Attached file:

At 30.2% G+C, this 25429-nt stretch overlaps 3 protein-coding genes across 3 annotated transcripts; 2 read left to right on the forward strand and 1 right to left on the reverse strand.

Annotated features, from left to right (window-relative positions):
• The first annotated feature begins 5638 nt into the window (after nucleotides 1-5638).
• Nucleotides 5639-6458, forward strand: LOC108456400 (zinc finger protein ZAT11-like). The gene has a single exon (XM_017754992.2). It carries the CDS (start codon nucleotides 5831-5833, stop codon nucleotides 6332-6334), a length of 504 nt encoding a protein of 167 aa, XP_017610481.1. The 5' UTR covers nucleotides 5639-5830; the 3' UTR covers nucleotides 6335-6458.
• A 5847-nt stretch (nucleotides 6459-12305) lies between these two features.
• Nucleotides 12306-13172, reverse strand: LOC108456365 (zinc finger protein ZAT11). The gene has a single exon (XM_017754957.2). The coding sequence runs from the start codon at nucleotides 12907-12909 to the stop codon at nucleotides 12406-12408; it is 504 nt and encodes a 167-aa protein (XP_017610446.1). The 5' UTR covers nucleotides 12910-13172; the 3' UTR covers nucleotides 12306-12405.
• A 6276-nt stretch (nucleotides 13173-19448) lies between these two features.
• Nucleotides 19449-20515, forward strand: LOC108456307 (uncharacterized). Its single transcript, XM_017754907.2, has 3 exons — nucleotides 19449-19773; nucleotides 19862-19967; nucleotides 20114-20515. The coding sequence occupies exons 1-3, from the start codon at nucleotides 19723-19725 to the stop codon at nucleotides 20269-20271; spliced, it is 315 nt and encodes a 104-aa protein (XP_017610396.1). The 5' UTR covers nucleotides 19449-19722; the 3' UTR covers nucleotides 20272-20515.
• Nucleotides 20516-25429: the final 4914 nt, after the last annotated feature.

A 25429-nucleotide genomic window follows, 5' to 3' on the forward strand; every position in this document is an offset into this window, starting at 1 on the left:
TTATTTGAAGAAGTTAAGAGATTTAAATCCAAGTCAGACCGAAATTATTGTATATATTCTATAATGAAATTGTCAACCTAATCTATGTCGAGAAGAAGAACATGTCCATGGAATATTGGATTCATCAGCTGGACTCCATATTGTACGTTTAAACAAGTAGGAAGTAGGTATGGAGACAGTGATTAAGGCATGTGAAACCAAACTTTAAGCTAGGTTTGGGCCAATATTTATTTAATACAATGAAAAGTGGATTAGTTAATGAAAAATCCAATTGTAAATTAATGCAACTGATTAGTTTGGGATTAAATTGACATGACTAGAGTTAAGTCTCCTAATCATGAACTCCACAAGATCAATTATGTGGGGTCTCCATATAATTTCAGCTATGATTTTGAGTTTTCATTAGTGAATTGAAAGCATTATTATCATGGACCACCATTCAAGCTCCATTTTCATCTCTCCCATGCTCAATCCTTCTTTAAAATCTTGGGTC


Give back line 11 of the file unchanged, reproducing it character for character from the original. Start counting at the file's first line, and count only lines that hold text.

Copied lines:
TTATTTGAAGAAGTTAAGAGATTTAAATCCAAGTCAGACCGAAATTATTGTATATATTCTATAATGAAATTGTCAACCTAATCTATGTCGAGAAGAAGAACATGTCCATGGAATATTGGATTCATCAGCTGGACTCCATATTGTACGTTTAAACAAGTAGGAAGTAGGTATGGAGACAGTGATTAAGGCATGTGAAACCAAACTTTAAGCTAGGTTTGGGCCAATATTTATTTAATACAATGAAAAGTGGATTAGTTAATGAAAAATCCAATTGTAAATTAATGCAACTGATTAGTTTGGGATTAAATTGACATGACTAGAGTTAAGTCTCCTAATCATGAACTCCACAAGATCAATTATGTGGGGTCTCCATATAATTTCAGCTATGATTTTGAGTTTTCATTAGTGAATTGAAAGCATTATTATCATGGACCACCATTCAAGCTCCATTTTCATCTCTCCCATGCTCAATCCTTCTTTAAAATCTTGGGTC